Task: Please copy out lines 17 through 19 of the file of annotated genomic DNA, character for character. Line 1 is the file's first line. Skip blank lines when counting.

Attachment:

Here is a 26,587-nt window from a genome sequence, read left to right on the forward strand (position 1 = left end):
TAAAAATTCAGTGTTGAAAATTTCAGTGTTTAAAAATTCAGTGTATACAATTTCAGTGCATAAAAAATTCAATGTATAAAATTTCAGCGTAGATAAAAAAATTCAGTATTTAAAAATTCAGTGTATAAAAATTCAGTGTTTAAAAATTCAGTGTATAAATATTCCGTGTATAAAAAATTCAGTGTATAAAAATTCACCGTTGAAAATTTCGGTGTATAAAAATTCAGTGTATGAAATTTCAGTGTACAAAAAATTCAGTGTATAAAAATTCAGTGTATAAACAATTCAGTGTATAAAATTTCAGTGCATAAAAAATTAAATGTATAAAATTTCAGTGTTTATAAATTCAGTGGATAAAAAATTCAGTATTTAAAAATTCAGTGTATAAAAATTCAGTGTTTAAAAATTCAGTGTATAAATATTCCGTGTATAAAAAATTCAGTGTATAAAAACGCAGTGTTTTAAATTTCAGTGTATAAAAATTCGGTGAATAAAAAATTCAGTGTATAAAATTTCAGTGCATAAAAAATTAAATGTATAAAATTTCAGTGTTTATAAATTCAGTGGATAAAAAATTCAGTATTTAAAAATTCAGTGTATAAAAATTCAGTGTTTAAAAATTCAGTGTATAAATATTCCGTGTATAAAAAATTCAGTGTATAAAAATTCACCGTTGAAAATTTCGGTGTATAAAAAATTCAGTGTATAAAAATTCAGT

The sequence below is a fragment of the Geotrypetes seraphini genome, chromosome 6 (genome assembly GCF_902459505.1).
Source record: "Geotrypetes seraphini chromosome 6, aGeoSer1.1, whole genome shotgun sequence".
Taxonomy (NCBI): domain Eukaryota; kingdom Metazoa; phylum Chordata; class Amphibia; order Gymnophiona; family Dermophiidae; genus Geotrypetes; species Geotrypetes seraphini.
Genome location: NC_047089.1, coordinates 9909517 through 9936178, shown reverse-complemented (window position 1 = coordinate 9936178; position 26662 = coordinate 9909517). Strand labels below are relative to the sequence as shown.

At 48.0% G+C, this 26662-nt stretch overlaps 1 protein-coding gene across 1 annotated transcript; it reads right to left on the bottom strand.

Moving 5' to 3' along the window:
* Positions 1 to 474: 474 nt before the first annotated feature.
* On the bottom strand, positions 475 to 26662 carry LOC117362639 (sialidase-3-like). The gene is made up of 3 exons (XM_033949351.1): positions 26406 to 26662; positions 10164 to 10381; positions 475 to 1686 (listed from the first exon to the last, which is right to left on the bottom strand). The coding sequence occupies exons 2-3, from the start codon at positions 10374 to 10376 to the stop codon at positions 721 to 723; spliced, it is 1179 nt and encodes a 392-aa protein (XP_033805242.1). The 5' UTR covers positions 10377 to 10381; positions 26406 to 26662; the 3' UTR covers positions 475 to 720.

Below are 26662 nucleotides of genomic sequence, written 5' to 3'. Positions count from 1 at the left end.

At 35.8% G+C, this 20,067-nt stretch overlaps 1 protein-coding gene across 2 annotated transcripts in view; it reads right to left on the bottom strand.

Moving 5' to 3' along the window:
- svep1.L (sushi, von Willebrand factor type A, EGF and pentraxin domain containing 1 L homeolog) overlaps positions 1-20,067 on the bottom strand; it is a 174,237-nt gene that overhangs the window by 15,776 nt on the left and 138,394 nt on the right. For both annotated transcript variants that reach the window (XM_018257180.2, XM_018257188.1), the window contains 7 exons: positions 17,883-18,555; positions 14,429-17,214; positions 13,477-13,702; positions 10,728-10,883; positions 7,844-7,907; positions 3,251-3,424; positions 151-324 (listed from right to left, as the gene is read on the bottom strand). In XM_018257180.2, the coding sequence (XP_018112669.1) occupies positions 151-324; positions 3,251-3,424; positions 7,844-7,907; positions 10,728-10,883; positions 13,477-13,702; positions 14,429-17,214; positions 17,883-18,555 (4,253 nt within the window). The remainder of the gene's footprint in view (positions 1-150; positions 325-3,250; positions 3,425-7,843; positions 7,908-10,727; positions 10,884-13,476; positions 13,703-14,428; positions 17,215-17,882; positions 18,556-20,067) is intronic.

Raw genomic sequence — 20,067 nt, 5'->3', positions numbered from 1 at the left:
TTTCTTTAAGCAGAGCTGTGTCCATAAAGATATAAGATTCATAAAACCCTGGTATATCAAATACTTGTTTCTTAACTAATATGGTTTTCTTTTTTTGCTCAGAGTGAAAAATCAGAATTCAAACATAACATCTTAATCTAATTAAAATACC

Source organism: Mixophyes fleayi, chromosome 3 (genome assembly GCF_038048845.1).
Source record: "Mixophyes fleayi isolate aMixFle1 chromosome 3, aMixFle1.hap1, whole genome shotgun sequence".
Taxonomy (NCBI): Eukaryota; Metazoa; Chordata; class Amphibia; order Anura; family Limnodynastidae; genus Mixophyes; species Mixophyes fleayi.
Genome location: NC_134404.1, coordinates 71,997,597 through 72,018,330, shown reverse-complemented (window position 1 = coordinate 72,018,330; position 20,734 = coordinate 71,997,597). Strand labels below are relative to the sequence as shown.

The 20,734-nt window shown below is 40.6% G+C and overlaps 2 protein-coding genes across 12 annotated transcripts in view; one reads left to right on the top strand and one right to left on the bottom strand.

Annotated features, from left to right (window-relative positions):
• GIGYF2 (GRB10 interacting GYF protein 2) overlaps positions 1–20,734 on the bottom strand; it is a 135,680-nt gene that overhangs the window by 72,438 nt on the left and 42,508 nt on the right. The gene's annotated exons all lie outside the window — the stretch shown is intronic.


Source organism: Mixophyes fleayi, chromosome 3 (genome assembly GCF_038048845.1).
Source record: "Mixophyes fleayi isolate aMixFle1 chromosome 3, aMixFle1.hap1, whole genome shotgun sequence".
Taxonomy (NCBI): Eukaryota; Metazoa; Chordata; class Amphibia; order Anura; family Limnodynastidae; genus Mixophyes; species Mixophyes fleayi.